Your friendly local post office may have an honorable history, but it’s facing tough times, including a fiscal crisis and, more generally, a struggle to keep pace with growing digital communication technologies. Conservatives have increasingly dismissed the United States Postal Service as a clunky relic of old-fashioned America, with right-wing lawmakers seeking to phase it out through service cuts and privatization. Now, some progressives are trying to save the USPS by rebranding it as a financial vehicle: a place for you to pick up your mail and deposit a paycheck in one stop.
Some officials have pitched the idea of the postal service expanding into “non-bank” financial services, carefully designed to complement rather than directly compete with Wall Street. In a recent white paper, the USPS Inspector General’s office suggested that local post offices could offer products such as international money transfers, small short-term loans, and prepaid debit cards for bills or everyday purchases. To fulfill needs unmet by big banks, these financial services would ideally be targeted toward “low-income areas like rural communities and inner cities.”
Ultimately, though, many advocates want to see the postal service be bolder and actually delve into full-scale banking services. Labor and consumer advocacy groups like AppleSeed say the USPS is excellently positioned as a government-supported, publicly accountable institution to fill a longstanding gap in the financial system by offering interest-bearing accounts and other basic banking services. In addition, branching into the affordable finance business would offer the USPS a steady revenue stream.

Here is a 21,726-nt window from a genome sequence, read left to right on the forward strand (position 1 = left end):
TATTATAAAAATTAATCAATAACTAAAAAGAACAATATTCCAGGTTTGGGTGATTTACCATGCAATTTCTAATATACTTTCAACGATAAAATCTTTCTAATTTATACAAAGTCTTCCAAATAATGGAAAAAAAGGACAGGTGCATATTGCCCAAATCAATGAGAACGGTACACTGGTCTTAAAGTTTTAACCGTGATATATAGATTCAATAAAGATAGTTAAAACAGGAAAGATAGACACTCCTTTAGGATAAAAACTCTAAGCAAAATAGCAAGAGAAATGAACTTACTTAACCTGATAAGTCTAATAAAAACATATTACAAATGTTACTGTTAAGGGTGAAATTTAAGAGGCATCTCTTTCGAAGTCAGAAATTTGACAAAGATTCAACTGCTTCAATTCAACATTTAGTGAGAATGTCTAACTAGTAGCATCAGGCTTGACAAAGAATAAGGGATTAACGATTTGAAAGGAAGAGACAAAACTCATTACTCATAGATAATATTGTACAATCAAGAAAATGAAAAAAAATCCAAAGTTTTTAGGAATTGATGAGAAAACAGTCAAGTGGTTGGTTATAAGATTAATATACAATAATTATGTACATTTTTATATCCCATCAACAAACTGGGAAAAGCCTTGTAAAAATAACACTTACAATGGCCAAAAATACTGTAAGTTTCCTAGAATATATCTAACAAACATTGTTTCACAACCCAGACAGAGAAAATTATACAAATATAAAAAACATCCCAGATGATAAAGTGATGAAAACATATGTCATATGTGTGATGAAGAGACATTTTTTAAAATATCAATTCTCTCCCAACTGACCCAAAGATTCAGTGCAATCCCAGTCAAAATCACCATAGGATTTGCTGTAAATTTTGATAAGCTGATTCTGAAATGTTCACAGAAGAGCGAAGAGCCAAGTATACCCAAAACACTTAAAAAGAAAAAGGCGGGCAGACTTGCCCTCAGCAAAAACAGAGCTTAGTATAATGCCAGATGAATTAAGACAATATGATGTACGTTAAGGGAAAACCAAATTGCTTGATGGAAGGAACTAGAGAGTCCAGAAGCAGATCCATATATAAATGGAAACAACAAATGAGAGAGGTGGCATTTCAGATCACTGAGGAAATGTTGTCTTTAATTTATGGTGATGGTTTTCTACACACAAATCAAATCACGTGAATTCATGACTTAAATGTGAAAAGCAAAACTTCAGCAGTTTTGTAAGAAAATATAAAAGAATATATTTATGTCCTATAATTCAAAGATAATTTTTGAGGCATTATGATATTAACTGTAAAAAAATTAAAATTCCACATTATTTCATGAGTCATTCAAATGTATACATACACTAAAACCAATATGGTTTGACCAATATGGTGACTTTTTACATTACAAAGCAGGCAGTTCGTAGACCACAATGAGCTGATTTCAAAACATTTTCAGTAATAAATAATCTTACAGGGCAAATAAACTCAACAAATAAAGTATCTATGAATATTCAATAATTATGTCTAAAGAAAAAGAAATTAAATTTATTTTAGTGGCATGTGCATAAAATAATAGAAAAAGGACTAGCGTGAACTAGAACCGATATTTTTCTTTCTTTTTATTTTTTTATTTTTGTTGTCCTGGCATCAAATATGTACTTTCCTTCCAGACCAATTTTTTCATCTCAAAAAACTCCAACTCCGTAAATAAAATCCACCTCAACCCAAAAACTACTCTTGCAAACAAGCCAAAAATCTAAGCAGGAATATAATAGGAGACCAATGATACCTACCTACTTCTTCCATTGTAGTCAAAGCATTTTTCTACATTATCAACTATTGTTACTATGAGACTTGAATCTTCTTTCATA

For free-marketers who fear the USPS would steal big banks’ customers, advocates point out that low-income groups that stand to gain the most from postal banking have already been marginalized as a bad business prospect. Some 68 million Americans are considered “underbanked”: In other words, they lack access to mainstream banks and essential services like savings accounts. “Banking desert” neighborhoods are typically full of people of color, immigrants and unemployed workers—and there may be no full-service bank in sight for them, because massive firms like Merrill Lynch do not see those areas as “profitable.” Read the rest of this entry →